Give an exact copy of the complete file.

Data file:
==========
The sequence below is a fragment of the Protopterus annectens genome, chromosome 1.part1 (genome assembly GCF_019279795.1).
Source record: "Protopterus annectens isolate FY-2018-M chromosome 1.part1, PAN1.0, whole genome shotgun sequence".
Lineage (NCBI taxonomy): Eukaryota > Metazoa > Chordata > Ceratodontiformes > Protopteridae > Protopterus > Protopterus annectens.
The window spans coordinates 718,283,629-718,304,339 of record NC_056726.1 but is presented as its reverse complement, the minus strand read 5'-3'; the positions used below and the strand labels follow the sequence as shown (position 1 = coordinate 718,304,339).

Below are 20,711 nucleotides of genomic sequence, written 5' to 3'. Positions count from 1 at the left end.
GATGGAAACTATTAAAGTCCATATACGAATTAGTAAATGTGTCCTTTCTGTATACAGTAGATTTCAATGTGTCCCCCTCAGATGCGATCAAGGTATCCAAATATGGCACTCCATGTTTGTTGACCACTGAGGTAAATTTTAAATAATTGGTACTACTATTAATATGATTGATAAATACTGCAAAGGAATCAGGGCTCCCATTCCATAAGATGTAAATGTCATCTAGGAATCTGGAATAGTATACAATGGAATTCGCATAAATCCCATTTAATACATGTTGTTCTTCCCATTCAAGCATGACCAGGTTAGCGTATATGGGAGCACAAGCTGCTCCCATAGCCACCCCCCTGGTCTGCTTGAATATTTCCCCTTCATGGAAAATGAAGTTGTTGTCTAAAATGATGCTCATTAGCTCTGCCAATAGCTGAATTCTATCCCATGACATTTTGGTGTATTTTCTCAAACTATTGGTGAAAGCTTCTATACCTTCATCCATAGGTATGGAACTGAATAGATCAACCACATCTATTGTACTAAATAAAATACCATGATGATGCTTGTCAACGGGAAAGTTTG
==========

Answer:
The sequence below is a fragment of the Protopterus annectens genome, chromosome 1.part1 (genome assembly GCF_019279795.1).
Source record: "Protopterus annectens isolate FY-2018-M chromosome 1.part1, PAN1.0, whole genome shotgun sequence".
Lineage (NCBI taxonomy): Eukaryota > Metazoa > Chordata > Ceratodontiformes > Protopteridae > Protopterus > Protopterus annectens.
The window spans coordinates 718,283,629-718,304,339 of record NC_056726.1 but is presented as its reverse complement, the minus strand read 5'-3'; the positions used below and the strand labels follow the sequence as shown (position 1 = coordinate 718,304,339).

Below are 20,711 nucleotides of genomic sequence, written 5' to 3'. Positions count from 1 at the left end.
GATGGAAACTATTAAAGTCCATATACGAATTAGTAAATGTGTCCTTTCTGTATACAGTAGATTTCAATGTGTCCCCCTCAGATGCGATCAAGGTATCCAAATATGGCACTCCATGTTTGTTGACCACTGAGGTAAATTTTAAATAATTGGTACTACTATTAATATGATTGATAAATACTGCAAAGGAATCAGGGCTCCCATTCCATAAGATGTAAATGTCATCTAGGAATCTGGAATAGTATACAATGGAATTCGCATAAATCCCATTTAATACATGTTGTTCTTCCCATTCAAGCATGACCAGGTTAGCGTATATGGGAGCACAAGCTGCTCCCATAGCCACCCCCCTGGTCTGCTTGAATATTTCCCCTTCATGGAAAATGAAGTTGTTGTCTAAAATGATGCTCATTAGCTCTGCCAATAGCTGAATTCTATCCCATGACATTTTGGTGTATTTTCTCAAACTATTGGTGAAAGCTTCTATACCTTCATCCATAGGTATGGAACTGAATAGATCAACCACATCTATTGTACTAAATAAAATACCATGATGATGCTTGTCAACGGGAAAGTTTG